(08/31/11) Released jointly by the U.S. EPA and…
(08/31/11) Released jointly by the U.S. EPA and U.S. DOJ
SAN FRANCISCO – The U.S. Environmental Protection Agency and U.S. Department of Justice announced today that the Ordot Dump will stop accepting waste and work will begin to permanently close the dump.
It is expected to take at least two years to finish the work to permanently close the Ordot Dump, which includes installing a cap and constructing stormwater, leachate and landfill gas controls. Meanwhile, interim measures will be put in place immediately to protect the public health and the environment until permanent closure is complete. The Ordot Dump has had a long history of illegal discharges into the Lonfit River, garbage fires, and public complaints about odors, rats, and mosquitoes.
“Today marks the beginning of the end for the Ordot Dump. This source of garbage fires, noxious odors and health risks is finally closing for good,” said Jared Blumenfeld, EPA’s Regional Administrator for the Pacific Southwest. “EPA, Guam EPA and the Receiver will be working together to ensure a safe closure that protects the environment and community of Ordot Chalan-Pago.”
The new Layon landfill will open and begin accepting waste on September 1. The construction of the Layon landfill and the closure of the Ordot Dump are requirements of a 2004 federal Consent Decree between the United States and the Government of Guam. In 2008, in order to achieve compliance with the Consent Decree, the U.S. District Court of Guam appointed Gershman, Brickner & Bratton, Inc. as the Receiver of the Solid Waste Management Division of the Guam Department of Public Works.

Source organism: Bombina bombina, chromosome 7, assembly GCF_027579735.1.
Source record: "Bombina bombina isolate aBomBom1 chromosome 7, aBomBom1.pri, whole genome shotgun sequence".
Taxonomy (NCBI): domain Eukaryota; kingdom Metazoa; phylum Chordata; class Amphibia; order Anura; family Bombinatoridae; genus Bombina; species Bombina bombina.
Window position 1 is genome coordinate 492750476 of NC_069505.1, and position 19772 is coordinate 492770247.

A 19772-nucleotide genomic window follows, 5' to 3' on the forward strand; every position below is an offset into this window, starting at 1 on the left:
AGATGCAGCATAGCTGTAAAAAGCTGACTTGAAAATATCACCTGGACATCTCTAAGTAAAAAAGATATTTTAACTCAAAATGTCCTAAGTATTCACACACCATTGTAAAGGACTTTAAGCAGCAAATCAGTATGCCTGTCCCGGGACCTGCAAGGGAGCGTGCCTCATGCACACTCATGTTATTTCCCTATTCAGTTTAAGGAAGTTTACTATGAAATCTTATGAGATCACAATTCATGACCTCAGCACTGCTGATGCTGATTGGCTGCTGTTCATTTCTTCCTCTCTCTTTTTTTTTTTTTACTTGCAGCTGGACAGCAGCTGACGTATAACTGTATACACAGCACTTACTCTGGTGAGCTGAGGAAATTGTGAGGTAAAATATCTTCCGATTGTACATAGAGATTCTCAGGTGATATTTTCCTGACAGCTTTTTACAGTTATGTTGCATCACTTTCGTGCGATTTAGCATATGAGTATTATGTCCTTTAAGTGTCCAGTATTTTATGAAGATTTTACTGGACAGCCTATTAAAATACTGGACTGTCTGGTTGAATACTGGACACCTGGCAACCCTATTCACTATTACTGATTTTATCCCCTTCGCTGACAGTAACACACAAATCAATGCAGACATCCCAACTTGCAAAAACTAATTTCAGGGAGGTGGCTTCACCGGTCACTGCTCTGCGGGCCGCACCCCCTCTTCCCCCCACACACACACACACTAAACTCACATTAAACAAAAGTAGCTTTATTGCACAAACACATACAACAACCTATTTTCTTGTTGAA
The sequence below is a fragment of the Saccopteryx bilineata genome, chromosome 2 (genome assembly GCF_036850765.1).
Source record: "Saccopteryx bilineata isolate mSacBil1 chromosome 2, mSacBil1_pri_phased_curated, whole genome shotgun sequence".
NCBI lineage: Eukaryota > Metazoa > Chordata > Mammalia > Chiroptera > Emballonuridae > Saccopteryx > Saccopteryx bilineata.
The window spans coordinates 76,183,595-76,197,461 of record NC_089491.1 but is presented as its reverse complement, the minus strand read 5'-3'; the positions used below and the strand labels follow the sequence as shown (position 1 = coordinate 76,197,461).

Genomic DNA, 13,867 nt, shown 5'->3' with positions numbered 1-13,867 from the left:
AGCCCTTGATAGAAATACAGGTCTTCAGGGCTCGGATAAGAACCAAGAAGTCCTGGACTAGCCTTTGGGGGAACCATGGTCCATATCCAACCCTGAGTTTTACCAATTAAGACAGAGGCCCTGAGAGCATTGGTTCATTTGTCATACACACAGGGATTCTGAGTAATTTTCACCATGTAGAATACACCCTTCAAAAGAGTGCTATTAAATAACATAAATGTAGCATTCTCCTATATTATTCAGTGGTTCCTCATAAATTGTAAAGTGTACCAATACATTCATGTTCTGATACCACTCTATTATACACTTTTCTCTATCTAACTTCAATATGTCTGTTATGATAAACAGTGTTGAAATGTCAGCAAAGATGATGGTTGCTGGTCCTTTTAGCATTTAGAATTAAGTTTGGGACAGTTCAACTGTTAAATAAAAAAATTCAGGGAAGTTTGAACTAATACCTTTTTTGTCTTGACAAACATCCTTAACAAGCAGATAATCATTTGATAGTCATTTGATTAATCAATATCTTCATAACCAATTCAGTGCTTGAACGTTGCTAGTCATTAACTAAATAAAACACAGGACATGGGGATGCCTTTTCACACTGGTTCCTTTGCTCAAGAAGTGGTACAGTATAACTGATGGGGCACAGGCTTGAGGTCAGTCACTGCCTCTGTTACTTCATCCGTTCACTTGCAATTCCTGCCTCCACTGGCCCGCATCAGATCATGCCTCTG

“Today we join the people of Guam in applauding the long-anticipated closing of the Ordot Dump’s gates and the opening of the Layon landfill, two significant steps toward the enhanced protection of the environment and the public’s health,” said Ignacia S. Moreno, Assistant Attorney General for the Justice Department’s Environment and Natural Resources Division. “Under an agreement between the U.S. and Guam, as implemented by the court-appointed Receiver, the new Layon landfill will bring online a safer and environmentally sound system for waste disposal on Guam. Its opening will allow the Receiver to focus its continuing efforts on ensuring that the Ordot Dump is safely and permanently closed.”
The new landfill at Layon is designed and constructed with a number of environmental controls, such as double liners, to protect Guam’s environment and the public from waste contamination.
Along with permanently closing the Ordot Dump, the Receiver also will be developing and implementing an island-wide waste diversion and management program for household hazardous waste to prevent the land disposal of such waste.